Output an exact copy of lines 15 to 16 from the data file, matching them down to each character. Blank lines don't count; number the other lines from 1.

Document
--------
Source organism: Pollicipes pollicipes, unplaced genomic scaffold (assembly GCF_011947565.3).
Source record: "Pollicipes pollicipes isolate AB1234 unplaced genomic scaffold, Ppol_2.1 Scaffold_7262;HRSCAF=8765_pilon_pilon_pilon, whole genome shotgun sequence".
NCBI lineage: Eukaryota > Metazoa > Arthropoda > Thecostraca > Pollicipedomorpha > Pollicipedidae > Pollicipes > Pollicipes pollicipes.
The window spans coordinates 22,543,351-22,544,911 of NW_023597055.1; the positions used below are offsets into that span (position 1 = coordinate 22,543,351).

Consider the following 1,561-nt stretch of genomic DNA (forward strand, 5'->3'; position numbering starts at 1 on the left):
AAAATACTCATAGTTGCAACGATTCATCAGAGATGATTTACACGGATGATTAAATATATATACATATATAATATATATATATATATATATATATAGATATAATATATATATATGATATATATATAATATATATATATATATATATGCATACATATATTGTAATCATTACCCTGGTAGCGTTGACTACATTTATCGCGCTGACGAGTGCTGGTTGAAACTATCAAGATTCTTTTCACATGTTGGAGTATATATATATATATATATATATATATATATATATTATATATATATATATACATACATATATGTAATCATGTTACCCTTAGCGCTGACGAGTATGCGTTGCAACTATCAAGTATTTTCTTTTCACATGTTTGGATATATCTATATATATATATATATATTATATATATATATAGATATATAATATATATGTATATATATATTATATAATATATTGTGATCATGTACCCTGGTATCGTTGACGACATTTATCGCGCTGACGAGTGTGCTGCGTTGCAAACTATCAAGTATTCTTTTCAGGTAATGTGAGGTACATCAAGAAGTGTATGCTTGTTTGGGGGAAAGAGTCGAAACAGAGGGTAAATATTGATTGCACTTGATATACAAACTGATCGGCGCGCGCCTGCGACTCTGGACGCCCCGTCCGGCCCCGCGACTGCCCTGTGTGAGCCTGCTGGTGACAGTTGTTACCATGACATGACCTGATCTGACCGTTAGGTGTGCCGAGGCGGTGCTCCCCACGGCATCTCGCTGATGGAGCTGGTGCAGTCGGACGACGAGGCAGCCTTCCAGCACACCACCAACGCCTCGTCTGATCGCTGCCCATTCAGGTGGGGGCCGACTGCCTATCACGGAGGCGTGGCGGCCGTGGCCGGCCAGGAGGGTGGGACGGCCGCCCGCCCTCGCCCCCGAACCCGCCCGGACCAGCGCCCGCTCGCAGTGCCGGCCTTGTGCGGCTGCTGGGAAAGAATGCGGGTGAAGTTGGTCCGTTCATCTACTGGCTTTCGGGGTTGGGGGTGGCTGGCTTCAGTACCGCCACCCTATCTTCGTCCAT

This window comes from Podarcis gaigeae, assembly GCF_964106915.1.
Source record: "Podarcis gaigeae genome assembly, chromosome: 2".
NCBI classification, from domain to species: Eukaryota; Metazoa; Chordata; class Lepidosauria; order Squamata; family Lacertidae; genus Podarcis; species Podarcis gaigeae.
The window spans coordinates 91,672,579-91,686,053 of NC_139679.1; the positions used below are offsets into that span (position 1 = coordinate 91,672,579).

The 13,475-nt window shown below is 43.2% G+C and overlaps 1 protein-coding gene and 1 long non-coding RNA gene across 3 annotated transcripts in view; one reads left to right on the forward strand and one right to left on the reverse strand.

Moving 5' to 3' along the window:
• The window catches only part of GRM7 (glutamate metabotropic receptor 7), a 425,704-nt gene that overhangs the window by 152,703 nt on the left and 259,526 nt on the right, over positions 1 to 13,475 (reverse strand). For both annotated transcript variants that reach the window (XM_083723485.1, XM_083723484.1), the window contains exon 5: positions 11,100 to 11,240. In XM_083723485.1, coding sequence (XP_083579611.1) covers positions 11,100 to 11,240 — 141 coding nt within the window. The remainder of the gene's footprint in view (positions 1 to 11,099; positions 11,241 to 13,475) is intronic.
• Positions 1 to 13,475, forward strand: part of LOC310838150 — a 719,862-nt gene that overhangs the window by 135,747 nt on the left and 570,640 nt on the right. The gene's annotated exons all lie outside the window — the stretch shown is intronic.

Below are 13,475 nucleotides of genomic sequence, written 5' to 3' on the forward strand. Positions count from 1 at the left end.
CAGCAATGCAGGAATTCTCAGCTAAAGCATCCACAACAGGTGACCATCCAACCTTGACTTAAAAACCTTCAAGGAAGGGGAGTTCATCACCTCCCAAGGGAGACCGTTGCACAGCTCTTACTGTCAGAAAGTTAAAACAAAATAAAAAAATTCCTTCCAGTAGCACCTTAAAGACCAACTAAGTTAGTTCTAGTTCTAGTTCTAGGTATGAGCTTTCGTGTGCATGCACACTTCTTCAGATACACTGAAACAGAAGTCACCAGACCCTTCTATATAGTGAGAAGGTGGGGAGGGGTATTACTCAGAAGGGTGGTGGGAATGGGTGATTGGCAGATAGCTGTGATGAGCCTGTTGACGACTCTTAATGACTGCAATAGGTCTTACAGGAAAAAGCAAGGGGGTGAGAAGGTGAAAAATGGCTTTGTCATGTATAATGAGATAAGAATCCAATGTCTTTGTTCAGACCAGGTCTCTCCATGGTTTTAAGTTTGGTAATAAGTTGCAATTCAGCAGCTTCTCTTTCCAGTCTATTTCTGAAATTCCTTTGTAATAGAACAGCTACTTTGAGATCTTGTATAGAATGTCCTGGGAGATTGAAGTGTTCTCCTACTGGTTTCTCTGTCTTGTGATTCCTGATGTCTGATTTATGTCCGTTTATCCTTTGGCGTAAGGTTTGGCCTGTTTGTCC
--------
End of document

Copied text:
Below are 13,475 nucleotides of genomic sequence, written 5' to 3' on the forward strand. Positions count from 1 at the left end.
CAGCAATGCAGGAATTCTCAGCTAAAGCATCCACAACAGGTGACCATCCAACCTTGACTTAAAAACCTTCAAGGAAGGGGAGTTCATCACCTCCCAAGGGAGACCGTTGCACAGCTCTTACTGTCAGAAAGTTAAAACAAAATAAAAAAATTCCTTCCAGTAGCACCTTAAAGACCAACTAAGTTAGTTCTAGTTCTAGTTCTAGGTATGAGCTTTCGTGTGCATGCACACTTCTTCAGATACACTGAAACAGAAGTCACCAGACCCTTCTATATAGTGAGAAGGTGGGGAGGGGTATTACTCAGAAGGGTGGTGGGAATGGGTGATTGGCAGATAGCTGTGATGAGCCTGTTGACGACTCTTAATGACTGCAATAGGTCTTACAGGAAAAAGCAAGGGGGTGAGAAGGTGAAAAATGGCTTTGTCATGTATAATGAGATAAGAATCCAATGTCTTTGTTCAGACCAGGTCTCTCCATGGTTTTAAGTTTGGTAATAAGTTGCAATTCAGCAGCTTCTCTTTCCAGTCTATTTCTGAAATTCCTTTGTAATAGAACAGCTACTTTGAGATCTTGTATAGAATGTCCTGGGAGATTGAAGTGTTCTCCTACTGGTTTCTCTGTCTTGTGATTCCTGATGTCTGATTTATGTCCGTTTATCCTTTGGCGTAAGGTTTGGCCTGTTTGTCC